Objective: To investigate the effects of a Health at Every Size general education course on intuitive eating, body esteem (BES), cognitive behavioral dieting scores, and anti-fat attitudes of college students.
Methods: Quasi-experimental design with 149 students in intervention (45), comparison (66), or control (46) groups. Analysis of variance and post hoc Tukey adjusted tests were used.
Results: Mean scores for total general education course on intuitive eating (P < .001), unconditional permission to eat (P < .001), reliance on hunger (P < .001), cognitive behavioral dieting scores (P < .001), BES appearance (P = .006), BES weight (P < .001), and anti-fat attitudes (P < .001) significantly improved from pre to post in the intervention group compared with control and comparison groups.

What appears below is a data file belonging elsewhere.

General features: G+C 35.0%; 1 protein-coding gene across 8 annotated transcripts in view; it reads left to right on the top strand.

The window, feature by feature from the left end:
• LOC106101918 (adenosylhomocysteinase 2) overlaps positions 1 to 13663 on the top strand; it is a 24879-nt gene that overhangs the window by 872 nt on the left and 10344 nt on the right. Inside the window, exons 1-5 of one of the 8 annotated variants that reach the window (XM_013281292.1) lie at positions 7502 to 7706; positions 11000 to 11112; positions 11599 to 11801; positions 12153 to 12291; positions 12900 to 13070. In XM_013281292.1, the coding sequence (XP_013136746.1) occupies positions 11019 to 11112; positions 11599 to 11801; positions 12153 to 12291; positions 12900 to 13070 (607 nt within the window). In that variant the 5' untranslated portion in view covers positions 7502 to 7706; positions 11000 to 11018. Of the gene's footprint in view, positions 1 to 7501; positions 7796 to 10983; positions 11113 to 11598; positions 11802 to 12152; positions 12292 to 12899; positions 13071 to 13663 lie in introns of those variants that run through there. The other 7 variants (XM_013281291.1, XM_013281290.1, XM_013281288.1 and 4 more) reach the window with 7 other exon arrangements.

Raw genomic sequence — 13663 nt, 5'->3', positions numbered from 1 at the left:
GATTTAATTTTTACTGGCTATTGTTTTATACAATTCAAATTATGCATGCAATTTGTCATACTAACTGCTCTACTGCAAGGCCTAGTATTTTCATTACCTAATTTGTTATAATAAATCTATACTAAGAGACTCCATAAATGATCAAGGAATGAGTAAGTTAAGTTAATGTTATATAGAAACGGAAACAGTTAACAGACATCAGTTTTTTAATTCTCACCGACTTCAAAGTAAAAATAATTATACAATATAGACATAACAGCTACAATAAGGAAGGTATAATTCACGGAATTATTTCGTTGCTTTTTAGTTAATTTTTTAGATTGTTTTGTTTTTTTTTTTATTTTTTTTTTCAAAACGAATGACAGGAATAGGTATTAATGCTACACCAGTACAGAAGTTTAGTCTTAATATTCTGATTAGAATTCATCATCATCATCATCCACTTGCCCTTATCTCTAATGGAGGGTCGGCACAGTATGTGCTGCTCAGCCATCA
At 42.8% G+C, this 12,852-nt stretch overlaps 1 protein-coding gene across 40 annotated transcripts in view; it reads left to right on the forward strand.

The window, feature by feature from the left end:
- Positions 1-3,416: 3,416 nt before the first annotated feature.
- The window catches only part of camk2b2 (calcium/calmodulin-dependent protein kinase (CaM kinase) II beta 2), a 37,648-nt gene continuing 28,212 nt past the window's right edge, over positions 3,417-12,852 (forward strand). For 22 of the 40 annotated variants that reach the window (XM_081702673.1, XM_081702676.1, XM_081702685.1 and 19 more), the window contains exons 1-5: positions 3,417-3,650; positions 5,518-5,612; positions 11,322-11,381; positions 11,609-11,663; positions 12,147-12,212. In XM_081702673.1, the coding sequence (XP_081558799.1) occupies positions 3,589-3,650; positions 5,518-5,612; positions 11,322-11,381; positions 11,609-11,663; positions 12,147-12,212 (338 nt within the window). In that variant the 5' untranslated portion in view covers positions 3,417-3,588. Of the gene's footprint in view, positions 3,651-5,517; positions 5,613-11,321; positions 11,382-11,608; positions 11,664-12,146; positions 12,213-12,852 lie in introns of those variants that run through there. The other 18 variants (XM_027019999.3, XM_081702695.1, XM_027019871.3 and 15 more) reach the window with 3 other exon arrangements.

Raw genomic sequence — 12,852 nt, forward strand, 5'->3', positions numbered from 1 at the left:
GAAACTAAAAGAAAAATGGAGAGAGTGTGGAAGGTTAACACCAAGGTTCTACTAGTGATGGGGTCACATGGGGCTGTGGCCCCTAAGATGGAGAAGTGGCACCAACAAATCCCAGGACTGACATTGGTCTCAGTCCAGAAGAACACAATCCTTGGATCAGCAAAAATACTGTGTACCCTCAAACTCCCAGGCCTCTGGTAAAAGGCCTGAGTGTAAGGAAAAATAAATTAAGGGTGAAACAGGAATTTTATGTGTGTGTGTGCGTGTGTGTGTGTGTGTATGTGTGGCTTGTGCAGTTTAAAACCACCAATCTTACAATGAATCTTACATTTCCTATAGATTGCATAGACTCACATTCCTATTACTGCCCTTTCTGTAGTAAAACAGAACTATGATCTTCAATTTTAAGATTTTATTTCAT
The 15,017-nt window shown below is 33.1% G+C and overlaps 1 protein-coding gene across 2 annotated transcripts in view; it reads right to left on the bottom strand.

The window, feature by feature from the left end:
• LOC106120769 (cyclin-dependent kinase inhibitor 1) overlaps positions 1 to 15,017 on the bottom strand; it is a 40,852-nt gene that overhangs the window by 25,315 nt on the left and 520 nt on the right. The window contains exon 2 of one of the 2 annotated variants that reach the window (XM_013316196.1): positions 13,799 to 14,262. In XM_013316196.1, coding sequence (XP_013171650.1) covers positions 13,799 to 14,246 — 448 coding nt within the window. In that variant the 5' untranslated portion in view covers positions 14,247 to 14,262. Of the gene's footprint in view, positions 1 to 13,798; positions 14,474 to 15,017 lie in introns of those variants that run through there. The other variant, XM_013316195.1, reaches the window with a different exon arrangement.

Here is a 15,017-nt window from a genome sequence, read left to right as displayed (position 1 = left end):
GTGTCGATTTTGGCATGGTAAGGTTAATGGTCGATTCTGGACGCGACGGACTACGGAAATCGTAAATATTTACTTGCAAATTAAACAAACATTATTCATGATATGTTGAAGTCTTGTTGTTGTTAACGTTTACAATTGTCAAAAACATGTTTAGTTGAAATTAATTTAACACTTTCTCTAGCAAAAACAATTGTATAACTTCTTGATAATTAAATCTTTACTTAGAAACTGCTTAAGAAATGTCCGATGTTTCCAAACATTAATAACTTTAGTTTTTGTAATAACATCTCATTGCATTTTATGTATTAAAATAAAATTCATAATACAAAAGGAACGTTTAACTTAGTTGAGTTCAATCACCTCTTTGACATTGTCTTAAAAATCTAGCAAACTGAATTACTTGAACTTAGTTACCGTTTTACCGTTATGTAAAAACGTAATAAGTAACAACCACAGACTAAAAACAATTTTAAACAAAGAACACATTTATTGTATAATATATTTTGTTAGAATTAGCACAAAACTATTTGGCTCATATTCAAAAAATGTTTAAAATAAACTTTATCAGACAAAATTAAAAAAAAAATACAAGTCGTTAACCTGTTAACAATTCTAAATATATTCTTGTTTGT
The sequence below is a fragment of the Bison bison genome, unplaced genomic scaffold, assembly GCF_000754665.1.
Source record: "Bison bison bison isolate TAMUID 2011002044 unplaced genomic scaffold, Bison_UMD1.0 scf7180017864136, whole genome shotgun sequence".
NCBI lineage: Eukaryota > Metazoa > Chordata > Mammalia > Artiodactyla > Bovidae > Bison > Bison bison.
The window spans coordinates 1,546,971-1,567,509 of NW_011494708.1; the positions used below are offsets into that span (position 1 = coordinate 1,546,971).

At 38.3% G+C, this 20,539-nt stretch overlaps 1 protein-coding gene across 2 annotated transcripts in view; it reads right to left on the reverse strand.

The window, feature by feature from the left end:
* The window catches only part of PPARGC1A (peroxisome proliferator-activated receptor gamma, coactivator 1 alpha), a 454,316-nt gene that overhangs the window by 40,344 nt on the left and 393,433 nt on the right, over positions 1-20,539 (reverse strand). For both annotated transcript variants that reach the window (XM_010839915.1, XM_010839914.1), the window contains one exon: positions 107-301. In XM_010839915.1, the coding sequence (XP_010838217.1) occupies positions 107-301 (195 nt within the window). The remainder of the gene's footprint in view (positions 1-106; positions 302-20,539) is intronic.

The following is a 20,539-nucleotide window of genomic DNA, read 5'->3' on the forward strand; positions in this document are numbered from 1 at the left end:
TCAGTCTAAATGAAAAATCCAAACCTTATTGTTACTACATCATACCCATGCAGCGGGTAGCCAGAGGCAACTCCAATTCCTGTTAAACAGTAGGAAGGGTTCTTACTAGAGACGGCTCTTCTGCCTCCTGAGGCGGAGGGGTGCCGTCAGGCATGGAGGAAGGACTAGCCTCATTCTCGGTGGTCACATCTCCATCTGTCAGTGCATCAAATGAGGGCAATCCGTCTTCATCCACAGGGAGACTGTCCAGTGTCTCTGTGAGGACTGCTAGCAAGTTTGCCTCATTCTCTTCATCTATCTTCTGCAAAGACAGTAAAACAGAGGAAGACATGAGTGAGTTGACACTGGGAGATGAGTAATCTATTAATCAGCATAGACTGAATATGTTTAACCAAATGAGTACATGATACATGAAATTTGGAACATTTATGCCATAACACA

Conclusion and implications: Students in the Health at Every Size class improved intuitive eating, body esteem, and anti-fat attitudes and reduced dieting behaviors compared with students in the control and comparison groups.
Keywords: Social Cognitive Theory; college students; intuitive eating; weight management.
Copyright © 2015 Society for Nutrition Education and Behavior. Published by Elsevier Inc. All rights reserved.